By the time you reach tournament play you should be ready. You should understand how you’ll perform and not expect miracles. You should be confident in your ability to execute at the level of your practice.
Before you enter a tournament you’ve practiced a lot. In addition you’ve added fitness training and stuck to your plan. It takes a lot of effort, time, and determination.
In archery it means lots of arrows, lots of targets, weight lifting and cardio work. Aside from being able to put an arrow in the center of a target you need to be fit enough and strong enough to maintain a center shot for dozens if not hundreds of arrows. Not everyone has mastered this skill set. In fact, perfect scores are rare events.
If your practice is basically heading to the range three or four times a week and shooting 30 to 60 arrows you can become accomplished, but you won’t reach the peak level of elite archers. You’ll have fun and be good at the sport of archery. But, you’ll not be on the podium at the major tournaments.
Practice is hard. Shooting arrows isn’t hard. Sure, your arms will fatigue and you’ll feel good about having shot a few dozen arrows. Practice on the other hand should have purpose.
For example, before a practice considers what it is you need to work on for that session. Say, your timing at the point of release isn’t perfect. Design a practice, or have your coach do so, that focuses on your release. Then, do the concentrated effort until you no longer get it wrong.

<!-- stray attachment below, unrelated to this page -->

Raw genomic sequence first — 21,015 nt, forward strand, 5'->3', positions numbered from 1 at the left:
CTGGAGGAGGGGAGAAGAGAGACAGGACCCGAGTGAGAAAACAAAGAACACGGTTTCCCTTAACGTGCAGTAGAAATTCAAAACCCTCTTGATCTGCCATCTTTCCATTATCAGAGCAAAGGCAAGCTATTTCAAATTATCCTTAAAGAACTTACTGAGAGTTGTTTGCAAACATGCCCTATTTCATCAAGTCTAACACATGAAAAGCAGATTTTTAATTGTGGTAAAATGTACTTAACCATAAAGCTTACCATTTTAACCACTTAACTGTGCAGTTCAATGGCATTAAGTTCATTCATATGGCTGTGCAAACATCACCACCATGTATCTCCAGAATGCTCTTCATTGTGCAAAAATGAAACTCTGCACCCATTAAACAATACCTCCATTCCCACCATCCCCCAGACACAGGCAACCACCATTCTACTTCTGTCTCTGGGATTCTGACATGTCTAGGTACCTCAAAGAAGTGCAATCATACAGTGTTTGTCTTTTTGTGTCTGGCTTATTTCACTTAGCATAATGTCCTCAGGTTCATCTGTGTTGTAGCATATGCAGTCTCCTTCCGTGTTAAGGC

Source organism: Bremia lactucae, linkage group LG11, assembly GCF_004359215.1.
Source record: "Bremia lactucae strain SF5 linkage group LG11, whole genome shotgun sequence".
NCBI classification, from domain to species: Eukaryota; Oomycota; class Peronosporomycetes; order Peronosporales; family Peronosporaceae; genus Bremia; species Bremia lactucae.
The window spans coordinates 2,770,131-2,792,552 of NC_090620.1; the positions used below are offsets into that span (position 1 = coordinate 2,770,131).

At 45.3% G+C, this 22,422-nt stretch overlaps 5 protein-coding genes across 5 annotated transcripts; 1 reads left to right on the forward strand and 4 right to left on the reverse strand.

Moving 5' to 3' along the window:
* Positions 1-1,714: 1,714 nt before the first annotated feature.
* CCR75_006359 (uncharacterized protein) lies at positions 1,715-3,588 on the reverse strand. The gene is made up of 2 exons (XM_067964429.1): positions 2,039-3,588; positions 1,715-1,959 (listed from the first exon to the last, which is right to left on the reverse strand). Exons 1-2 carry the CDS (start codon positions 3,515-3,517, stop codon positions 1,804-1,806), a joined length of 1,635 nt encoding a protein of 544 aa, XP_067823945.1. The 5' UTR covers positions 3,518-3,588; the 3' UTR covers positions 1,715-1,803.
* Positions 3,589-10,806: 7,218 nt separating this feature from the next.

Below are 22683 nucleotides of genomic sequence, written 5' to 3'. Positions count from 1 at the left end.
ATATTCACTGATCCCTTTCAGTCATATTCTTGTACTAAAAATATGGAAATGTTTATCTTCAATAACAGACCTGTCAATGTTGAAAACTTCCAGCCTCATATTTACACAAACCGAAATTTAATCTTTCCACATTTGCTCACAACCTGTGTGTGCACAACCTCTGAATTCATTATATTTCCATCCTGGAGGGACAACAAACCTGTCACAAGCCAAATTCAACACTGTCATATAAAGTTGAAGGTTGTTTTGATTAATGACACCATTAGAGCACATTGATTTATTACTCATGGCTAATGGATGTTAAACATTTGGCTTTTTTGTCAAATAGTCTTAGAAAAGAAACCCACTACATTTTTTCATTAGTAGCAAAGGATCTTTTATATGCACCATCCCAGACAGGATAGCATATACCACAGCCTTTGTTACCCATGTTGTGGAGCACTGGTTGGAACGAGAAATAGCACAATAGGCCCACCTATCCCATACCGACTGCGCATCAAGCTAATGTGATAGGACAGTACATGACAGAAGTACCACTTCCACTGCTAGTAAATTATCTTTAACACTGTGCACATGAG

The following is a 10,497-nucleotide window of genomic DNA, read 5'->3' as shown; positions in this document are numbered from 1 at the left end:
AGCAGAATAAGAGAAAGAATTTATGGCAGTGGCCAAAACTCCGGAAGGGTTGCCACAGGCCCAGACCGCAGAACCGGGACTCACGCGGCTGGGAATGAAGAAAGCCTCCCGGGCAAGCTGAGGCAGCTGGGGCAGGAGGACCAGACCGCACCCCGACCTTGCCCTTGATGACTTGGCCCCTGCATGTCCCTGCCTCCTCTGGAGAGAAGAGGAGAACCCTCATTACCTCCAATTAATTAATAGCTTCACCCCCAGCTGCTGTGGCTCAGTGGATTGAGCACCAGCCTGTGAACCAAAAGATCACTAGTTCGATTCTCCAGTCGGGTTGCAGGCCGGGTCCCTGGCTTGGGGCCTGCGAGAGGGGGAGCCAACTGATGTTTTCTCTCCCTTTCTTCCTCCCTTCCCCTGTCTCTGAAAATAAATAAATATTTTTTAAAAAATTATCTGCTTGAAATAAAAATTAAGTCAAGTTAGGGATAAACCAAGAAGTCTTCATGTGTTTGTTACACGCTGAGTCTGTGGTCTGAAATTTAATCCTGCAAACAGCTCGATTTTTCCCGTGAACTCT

As you prepare keep a record of your performance. Prior to a tournament, plan to practice the tournament. Have a timer set to the allotted time allowed to shoot an end. Slow down between ends. This is going to keep you on the range longer but it will allow to create a mental image of the delay between ends at an actual event. Have music playing, such as they do at many events and record your scores.
You don’t need to do this everyday but add it to your practice. Overtime you’ll learn what to expect from your ability. In other words, if you average 570 points out of 600 it isn’t likely you’ll show up on the ‘big’ day and fire off a 600. If your statistical range of tournament practice is 560 – 580 during a tournament you’ll probably score around 558 – 588 or so depending on your standard deviations.
Doing your practices with a purpose, following a complete plan for archery fitness, and understanding where you are in your ability will help prepare you for a tournament. Doing the hard work before you show up will make competition feel easy and fun.